The DRIVE project (Digital Reading for Inclusivity, Versatility and Engagement) was funded by the UKRI under its Digital Innovation for Development in Africa (DIDA) strand. Full details of the project can be found here. The second phase of this funding has been withdrawn following the UK Government’s revision of its ODA budget.
The project was led by BU Professor Bronwen Thomas, and Jess Ruddock (a PGR from FMC) was appointed as a Research Assistant from January onwards.
The project had to be substantially revised due to the COVID crisis. This meant all project meetings had to be held online but perhaps the biggest impact was on the digital storytelling part of the project. Initially, the plan was for DigiTales, a participatory media company based in the UK and Portugal to deliver a workshop in Nairobi, with 10-12 participants. Instead, we redesigned this part of the project, providing training for three Kenyan based facilitators to deliver the workshops in three different regions of Kenya – Nairobi, Chavakali (close to the Ugandan border) and Loita (home to Maasai tribespeople). Jess Ruddock also took part in the training. Following this we held three workshops in the different locations, producing 13 stories in total. The stories can be viewed on the project website. They represent a wide range of experiences, from Alan’s account of the stigma he suffered as a child in literature classrooms because of his visual impairment, to Faith’s account of the impact that the book Blossoms of the Savannah had on her as a young Maasai girl facing the prospect of female circumcision. In addition to learning how to create and produce digital stories, the participants were also given training on accessibility tools for the iPads that they received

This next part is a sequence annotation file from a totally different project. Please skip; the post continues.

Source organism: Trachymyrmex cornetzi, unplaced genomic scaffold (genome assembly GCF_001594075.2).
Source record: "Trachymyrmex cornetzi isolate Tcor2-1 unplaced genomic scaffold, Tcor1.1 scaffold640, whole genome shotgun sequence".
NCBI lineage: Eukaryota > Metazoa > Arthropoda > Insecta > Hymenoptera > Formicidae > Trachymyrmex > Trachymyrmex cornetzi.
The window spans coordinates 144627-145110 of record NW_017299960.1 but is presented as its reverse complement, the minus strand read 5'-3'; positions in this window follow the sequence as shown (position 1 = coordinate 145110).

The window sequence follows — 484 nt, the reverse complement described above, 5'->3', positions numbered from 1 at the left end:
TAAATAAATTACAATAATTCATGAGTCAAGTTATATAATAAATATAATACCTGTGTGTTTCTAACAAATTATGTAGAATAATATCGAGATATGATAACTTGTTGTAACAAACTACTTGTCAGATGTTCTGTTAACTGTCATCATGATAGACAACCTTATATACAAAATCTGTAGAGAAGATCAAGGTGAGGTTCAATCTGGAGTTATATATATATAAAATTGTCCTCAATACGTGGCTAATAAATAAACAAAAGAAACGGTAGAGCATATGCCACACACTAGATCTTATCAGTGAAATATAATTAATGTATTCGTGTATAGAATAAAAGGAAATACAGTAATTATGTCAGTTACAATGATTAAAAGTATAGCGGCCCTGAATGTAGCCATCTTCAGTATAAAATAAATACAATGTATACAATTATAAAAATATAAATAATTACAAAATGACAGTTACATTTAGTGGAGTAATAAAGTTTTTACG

Blog posts from one of the Nairobi participants, Alan Hebert, and from the Chavakali facilitator can also be found on the website, along with Jess Ruddock’s account of the training.
In addition to the digital stories, the project team produced a Toolkit for remote delivery of digital storytelling, co-authored by Kelvin Gwuma, Joseph Odhiambo and Scola Leuka, the three newly-trained facilitators. The Toolkit is available to view or download from the project website here along with video case studies produced by the facilitators. The website also features a preliminary project evaluation reflecting on the main findings and impact of the project so far, and how we managed to meet our objectives despite all the obstacles we faced.